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Fastest growing and declining industries.

There goes my dream of building the nation's largest office furniture manufacturing plant! I guess I'll have to buy a left leaning newspaper. Hey wait a minute...the Washington Post!


The Fastest Growing and Declining Industries in the U.S. (2021-2031P)

July 26, 2023

By Pallavi Rao, Visual Capitalist




U.S. Employment Trends by Industry (2021–2031)

The labor force is always shifting, responding to technological or societal changes.


For that reason, keeping an eye on the fastest growing industries can help workers and businesses stay on top of the crucial trends driving employment.


Today, we look through projections from the U.S. Bureau of Labor Statistics (BLS) on the fastest growing industries, as well as those that are the fastest declining, by percentage employment change between 2021 and 2031.


Ranked: Fastest Growing Industries By Employment Change

Event Promoters, Agents, and Managers top the list of fastest growing industries, with an impressive predicted growth of 39%, employing over 180,000 workers by 2031.


Amusement Parks and Arcades follows close behind, with an expected 38% increase—adding over 60,000 new employees—in the same time period. Ranked third, the Performing Arts industry will start the next decade with around a 100,000-strong workforce, up 35% from 2021.


Below is the full list of BLS’ projected fastest growing industries, ranked by percent change in employment, between 2021–2031.




All of the top three industries belong to the Leisure and Hospitality sector, which accounts for seven of the 20 fastest growing industries. This outsized performance reflects recovery more than pure growth, as the BLS notes that the Leisure and Hospitality sector was unduly affected by the COVID-19 pandemic, giving it a lower-than-usual baseline in 2021.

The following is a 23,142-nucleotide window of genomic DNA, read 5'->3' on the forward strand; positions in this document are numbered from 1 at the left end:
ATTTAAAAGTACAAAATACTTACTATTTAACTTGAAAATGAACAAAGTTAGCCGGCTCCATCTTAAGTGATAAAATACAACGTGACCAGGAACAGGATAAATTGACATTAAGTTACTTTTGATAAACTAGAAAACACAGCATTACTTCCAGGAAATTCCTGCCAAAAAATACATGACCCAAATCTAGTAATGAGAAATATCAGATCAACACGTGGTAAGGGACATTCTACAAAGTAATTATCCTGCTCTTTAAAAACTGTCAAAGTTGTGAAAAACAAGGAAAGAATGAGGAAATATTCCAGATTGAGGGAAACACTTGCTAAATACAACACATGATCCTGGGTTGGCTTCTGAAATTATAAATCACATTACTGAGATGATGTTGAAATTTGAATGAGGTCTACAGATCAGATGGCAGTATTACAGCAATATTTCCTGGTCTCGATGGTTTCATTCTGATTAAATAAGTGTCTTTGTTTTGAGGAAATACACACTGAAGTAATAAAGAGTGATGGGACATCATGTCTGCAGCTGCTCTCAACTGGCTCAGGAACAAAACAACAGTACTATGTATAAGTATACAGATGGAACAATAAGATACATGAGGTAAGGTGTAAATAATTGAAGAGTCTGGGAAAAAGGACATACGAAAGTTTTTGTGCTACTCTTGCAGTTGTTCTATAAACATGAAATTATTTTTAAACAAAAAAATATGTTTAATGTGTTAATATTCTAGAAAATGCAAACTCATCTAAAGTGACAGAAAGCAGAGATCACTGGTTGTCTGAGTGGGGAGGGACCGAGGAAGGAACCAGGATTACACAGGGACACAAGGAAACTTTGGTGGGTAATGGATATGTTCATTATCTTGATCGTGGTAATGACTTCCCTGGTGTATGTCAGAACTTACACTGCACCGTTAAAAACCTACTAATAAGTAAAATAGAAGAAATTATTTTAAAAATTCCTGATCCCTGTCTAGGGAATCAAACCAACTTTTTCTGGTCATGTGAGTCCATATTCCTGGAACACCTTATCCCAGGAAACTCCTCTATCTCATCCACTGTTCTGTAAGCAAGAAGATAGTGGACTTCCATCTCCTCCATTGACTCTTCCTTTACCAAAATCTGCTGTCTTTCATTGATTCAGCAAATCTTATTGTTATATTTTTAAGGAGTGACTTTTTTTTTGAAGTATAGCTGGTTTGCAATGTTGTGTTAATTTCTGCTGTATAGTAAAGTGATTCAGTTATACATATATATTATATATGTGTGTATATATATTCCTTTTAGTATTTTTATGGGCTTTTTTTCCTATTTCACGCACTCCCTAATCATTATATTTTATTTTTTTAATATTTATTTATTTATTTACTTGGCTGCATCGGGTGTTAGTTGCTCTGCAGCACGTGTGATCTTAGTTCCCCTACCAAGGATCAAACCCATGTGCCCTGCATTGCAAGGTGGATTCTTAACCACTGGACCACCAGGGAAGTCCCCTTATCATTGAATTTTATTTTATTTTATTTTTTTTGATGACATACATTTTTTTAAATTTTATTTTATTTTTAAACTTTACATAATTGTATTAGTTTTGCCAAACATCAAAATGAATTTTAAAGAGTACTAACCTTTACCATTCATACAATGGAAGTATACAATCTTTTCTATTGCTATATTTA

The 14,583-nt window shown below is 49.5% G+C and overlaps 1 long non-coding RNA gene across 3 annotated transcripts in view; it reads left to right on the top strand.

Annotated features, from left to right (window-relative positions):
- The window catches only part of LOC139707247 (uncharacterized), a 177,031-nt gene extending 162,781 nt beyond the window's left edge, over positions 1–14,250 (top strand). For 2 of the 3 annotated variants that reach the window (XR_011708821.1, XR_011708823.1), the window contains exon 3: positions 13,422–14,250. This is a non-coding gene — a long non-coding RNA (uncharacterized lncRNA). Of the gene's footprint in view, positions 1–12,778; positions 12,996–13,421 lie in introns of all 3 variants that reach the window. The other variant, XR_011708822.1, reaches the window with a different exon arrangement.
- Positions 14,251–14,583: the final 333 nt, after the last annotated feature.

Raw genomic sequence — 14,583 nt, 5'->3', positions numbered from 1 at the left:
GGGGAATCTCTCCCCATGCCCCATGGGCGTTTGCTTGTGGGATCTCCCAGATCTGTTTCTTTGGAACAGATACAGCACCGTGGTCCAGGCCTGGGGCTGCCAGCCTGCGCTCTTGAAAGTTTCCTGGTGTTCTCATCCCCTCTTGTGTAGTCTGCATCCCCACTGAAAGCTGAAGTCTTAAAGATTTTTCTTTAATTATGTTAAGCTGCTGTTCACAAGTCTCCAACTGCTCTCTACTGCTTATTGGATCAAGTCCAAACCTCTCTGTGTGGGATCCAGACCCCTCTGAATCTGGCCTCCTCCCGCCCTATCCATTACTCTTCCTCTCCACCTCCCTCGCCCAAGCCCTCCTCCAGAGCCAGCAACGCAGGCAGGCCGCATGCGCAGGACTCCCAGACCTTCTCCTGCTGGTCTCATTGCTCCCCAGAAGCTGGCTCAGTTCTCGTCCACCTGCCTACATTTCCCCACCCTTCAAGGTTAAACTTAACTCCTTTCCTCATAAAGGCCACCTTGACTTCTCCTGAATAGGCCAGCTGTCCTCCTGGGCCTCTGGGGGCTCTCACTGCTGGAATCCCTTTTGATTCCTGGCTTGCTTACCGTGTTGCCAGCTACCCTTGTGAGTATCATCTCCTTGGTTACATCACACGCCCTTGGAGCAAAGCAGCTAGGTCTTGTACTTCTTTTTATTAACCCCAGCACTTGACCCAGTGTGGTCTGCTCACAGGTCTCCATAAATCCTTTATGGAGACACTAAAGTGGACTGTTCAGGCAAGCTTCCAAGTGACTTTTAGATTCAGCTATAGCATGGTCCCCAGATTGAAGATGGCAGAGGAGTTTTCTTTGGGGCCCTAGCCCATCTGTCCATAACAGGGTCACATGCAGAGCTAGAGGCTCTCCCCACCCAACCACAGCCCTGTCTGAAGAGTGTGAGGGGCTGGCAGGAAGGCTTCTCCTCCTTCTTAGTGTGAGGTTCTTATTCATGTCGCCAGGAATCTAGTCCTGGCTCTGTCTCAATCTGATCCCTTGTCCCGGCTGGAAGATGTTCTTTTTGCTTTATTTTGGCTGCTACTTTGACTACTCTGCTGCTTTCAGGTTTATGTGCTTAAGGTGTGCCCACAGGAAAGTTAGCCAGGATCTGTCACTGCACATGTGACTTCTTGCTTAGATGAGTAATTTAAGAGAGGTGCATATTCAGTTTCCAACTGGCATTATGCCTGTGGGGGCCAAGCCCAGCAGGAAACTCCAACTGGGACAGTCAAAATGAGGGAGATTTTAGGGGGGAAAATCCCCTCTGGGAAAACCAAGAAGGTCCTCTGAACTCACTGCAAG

Ranked fourth by employment change percentage is Individual and Family Services, though it is actually expected to see the largest growth in total employment terms, adding 850,000 new workers by the end of the decade. It is one of three industries in the Health Care and Social Assistance sector with large projected growth, thanks to an increased need for care service due to an aging American population.


Not to be missed is Computer Systems Design, projected to grow by 20% in employment thanks to growing demand for computing infrastructure and IT security. Due the industry’s sheer size in employment force with 2.3 million workers in 2021, that’s close to half a million additional workers over the next decade.


Ranked: Fastest Declining Industries By Employment Change

Tobacco Manufacturing leads the group of industries expected to register employment declines by 2031, with a projected decrease of 53% in employment, bringing its already small workforce down to only 5,000 employees by the end of the decade. This stark decline is not necessarily driven by waning smoking habits, as cigarette sales in the U.S. went up during the pandemic. Instead, further automation of the industry may replace tobacco manufacturing employees.


Another industry facing a similar situation is CDs & Tapes Manufacturing, which is expected to witness a 51% reduction in employees by 2031.


Below is the full list of BLS’ projected fastest declining industries, ranked by percent change in employment, between 2021–2031.





Most of the industries facing large total employment contraction belong to the Manufacturing sector. The troubles of American manufacturing aren’t new, but the variety of industries presented suggests a mix of factors causing slumps across the sector.


Some industries like Printing, Cable Programming, and Newspaper and Book Publishers face shifting consumption habits.


Meanwhile, others like Textiles, Apparel, and Furniture Manufacturing are expected to suffer from further automation and shifted production abroad.


Factors Shaping Future Employment Trends in the U.S.

It’s important to note that these projections by the BLS were released in September 2022. That means they do not reflect the rapid rise of generative AI like ChatGPT and how they have begun to affect the economy.


A recent Goldman Sachs report, for example, stated that AI could replace 300 million jobs—almost the size of the U.S. population—around the world in the next 10 years.


That makes it an open and important question as to whether AI or powerful demographic trends, such as slower population growth and an aging workforce, will be the most impactful in terms of determining the future employment landscape.

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